As we were searching through the sea of information on the Internet, we realized that there isn’t one post that fully explained the pros and cons of an induction hob and a gas hob, in a simple and succinct way.
So here’s our attempt to help home owners out there in making their choice.
Here’s an example of an induction hob:
Source: Kitchen design ideas
An induction hob heats up cookware via magnetic induction.
Pros of an induction cooker in your home:
- Rapid increase in temperature can be achieved
- Efficient cooking time could lead to saving on your electrical bills
- You don’t “waste” heat using induction, versus a gas hob that loses part of the fire’s heat (the space between the ignition and the cookware)
- Safe for children and pets, even if they touch the stove during cooking (there are some with child safety functions)
- Looks sleek and minimalistic
- Easier to clean
- When you’re not using your stove, you can actually use that space to put books or small cutlery
- Very precise temperature control (again, subjective because some chefs swear by gas)
- Cooler kitchen and stovetop
Cons of an induction cooker in your home:
- Usually more expensive to purchase
- Not all cookware are compatible with induction cooking (say goodbye to cooking with your Happycall and Le Crueset)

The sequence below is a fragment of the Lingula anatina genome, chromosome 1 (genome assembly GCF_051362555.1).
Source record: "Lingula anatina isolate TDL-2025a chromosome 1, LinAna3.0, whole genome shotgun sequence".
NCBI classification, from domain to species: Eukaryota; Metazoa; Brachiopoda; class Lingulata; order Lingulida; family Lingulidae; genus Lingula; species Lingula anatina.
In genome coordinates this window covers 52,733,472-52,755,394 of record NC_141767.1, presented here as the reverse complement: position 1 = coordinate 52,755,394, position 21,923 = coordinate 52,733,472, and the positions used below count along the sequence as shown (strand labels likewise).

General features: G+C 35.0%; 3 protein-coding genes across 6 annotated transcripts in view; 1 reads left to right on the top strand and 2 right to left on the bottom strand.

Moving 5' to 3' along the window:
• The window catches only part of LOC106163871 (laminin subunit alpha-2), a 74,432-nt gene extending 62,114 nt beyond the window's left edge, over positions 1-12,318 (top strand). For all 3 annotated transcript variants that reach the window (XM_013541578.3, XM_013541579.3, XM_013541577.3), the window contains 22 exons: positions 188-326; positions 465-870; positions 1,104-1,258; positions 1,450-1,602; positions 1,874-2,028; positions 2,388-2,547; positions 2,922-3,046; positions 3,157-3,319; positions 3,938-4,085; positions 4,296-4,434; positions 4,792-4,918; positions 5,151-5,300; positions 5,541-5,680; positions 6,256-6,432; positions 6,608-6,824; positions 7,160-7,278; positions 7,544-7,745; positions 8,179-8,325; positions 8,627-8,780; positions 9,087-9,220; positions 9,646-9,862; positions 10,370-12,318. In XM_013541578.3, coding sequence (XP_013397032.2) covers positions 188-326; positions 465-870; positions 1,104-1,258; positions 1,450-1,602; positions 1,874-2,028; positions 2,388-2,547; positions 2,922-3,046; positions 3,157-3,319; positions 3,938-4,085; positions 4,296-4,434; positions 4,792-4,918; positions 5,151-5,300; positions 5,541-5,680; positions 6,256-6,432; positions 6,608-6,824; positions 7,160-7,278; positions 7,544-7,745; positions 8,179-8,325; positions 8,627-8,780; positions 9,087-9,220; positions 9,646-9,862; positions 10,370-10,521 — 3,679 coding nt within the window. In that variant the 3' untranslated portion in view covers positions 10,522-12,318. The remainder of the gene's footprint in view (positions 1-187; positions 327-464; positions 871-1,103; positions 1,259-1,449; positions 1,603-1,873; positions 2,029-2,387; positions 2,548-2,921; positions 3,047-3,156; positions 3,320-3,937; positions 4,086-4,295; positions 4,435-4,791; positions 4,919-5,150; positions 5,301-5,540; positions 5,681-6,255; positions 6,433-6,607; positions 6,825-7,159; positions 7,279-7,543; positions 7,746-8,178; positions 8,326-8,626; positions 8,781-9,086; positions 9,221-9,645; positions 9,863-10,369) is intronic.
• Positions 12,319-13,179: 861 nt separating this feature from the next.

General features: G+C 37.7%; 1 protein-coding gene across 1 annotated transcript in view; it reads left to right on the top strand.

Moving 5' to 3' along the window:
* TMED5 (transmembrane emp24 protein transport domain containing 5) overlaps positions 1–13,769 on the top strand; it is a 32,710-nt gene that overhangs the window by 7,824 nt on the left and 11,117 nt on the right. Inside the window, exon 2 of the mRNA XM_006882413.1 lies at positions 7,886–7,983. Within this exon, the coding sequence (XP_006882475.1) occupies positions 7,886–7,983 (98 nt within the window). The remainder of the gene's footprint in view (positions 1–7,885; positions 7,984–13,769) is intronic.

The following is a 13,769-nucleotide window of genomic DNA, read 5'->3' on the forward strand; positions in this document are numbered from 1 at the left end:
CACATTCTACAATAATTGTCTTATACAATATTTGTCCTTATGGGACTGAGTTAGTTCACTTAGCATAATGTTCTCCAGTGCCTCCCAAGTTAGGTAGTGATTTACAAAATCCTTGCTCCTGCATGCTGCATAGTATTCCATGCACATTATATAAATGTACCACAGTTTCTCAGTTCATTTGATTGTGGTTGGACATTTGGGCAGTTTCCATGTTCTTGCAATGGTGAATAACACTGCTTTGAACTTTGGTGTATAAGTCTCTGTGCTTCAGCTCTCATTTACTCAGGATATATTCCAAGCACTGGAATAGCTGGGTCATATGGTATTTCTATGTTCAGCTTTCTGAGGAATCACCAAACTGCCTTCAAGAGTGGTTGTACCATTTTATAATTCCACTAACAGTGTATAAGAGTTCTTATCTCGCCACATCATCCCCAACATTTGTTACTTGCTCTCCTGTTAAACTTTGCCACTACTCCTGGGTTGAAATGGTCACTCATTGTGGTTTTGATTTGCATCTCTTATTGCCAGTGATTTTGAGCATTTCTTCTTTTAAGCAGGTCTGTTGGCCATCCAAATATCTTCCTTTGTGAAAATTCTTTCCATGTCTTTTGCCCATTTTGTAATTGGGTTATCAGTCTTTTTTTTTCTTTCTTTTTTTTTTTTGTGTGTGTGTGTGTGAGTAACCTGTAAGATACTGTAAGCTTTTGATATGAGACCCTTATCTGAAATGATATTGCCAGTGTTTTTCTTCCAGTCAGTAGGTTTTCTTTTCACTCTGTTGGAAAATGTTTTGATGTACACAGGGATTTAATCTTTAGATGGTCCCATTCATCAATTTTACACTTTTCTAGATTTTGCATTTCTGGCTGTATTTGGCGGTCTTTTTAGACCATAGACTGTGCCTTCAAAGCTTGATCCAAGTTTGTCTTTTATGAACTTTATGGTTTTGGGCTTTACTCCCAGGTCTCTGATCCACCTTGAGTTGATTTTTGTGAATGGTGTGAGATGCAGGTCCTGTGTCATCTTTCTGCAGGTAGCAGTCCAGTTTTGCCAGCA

- If there’s an electrical outage, you can’t cook (although we won’t recommend you cooking at all, should this occur)
- People online have said that induction cooking will cause electrical bills to spike, but my colleague’s mother who had a kitchen accident (so she switched from gas to induction) said that the electrical bills for her maintained around the same.
Here’s an example of a gas hob:
Source: 365 electrical
A gas hob uses thermal conduction from a frame to heat up the cookware.
Pros of a gas cooker in your home:
- Usually less expensive to purchase
- Compatible with almost all cookware
- People are used to it (seeing fire) and there are chefs online that swear by gas only
- Gas hobs are better for making sauces, roasting and frying with the wok (in Cantonese, it’s For-Hei)
- It’s better for round-based cookware like the wok
- (Unproven from what I know) It is cheaper to cook with gas
Cons of a gas cooker in your home:
- It takes a while before the cookware heats up, causing the gas consumption to be higher in general
- You may take longer to cook
- Anything around it that catches the fire, will get burnt (your hair, paper towels, books, curious pets and curious children, unfortunately)
- A more complicated process in cleaning and food may harden or get stuck to the stove
- Dangerous, should there be a gas leak
Consider all the above points and think about YOUR lifestyle, YOUR preference and YOUR comfort level, instead of listening to too much advice from well-meaning friends or over-enthusiastic older folks who insist that their way is better than yours, simply because they are older.
No matter what, have fun discussing the pros and cons with your significant other or house mate. Also, take your time to mull over it and watch the numerous YouTube videos that are available.
If you’re keen to know which option we have picked for ourselves…
Minimalists + don’t want to spend a lot of time cleaning + future cat owners + future parents + kinda klutzy wife in the kitchen = induction hob.